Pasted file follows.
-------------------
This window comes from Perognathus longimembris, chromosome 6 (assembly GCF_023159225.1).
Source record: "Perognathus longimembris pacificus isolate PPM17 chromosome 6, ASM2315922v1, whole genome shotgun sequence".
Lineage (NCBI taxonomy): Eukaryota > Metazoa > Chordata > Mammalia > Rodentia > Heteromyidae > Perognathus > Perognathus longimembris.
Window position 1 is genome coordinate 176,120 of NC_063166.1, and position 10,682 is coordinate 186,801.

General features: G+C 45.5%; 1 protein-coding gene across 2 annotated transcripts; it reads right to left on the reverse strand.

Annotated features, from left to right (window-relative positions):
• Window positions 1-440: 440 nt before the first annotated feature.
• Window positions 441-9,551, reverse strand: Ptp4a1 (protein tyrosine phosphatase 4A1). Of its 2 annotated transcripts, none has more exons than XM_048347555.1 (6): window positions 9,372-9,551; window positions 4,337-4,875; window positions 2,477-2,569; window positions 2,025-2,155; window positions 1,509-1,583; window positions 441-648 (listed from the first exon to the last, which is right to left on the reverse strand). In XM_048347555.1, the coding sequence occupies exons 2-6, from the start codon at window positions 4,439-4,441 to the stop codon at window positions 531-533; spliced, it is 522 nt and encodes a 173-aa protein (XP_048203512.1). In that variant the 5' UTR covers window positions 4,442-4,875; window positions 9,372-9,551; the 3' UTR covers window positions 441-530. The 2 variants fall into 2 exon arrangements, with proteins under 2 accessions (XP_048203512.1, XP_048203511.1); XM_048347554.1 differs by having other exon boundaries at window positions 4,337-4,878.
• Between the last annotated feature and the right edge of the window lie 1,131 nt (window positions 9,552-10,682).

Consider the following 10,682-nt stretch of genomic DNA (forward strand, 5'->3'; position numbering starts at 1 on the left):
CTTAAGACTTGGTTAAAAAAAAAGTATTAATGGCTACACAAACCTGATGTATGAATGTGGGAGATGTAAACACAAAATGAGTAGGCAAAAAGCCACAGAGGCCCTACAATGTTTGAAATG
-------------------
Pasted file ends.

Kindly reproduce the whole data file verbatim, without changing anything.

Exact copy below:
This window comes from Perognathus longimembris, chromosome 6 (assembly GCF_023159225.1).
Source record: "Perognathus longimembris pacificus isolate PPM17 chromosome 6, ASM2315922v1, whole genome shotgun sequence".
Lineage (NCBI taxonomy): Eukaryota > Metazoa > Chordata > Mammalia > Rodentia > Heteromyidae > Perognathus > Perognathus longimembris.
Window position 1 is genome coordinate 176,120 of NC_063166.1, and position 10,682 is coordinate 186,801.

General features: G+C 45.5%; 1 protein-coding gene across 2 annotated transcripts; it reads right to left on the reverse strand.

Annotated features, from left to right (window-relative positions):
• Window positions 1-440: 440 nt before the first annotated feature.
• Window positions 441-9,551, reverse strand: Ptp4a1 (protein tyrosine phosphatase 4A1). Of its 2 annotated transcripts, none has more exons than XM_048347555.1 (6): window positions 9,372-9,551; window positions 4,337-4,875; window positions 2,477-2,569; window positions 2,025-2,155; window positions 1,509-1,583; window positions 441-648 (listed from the first exon to the last, which is right to left on the reverse strand). In XM_048347555.1, the coding sequence occupies exons 2-6, from the start codon at window positions 4,439-4,441 to the stop codon at window positions 531-533; spliced, it is 522 nt and encodes a 173-aa protein (XP_048203512.1). In that variant the 5' UTR covers window positions 4,442-4,875; window positions 9,372-9,551; the 3' UTR covers window positions 441-530. The 2 variants fall into 2 exon arrangements, with proteins under 2 accessions (XP_048203512.1, XP_048203511.1); XM_048347554.1 differs by having other exon boundaries at window positions 4,337-4,878.
• Between the last annotated feature and the right edge of the window lie 1,131 nt (window positions 9,552-10,682).

Consider the following 10,682-nt stretch of genomic DNA (forward strand, 5'->3'; position numbering starts at 1 on the left):
CTTAAGACTTGGTTAAAAAAAAAGTATTAATGGCTACACAAACCTGATGTATGAATGTGGGAGATGTAAACACAAAATGAGTAGGCAAAAAGCCACAGAGGCCCTACAATGTTTGAAATG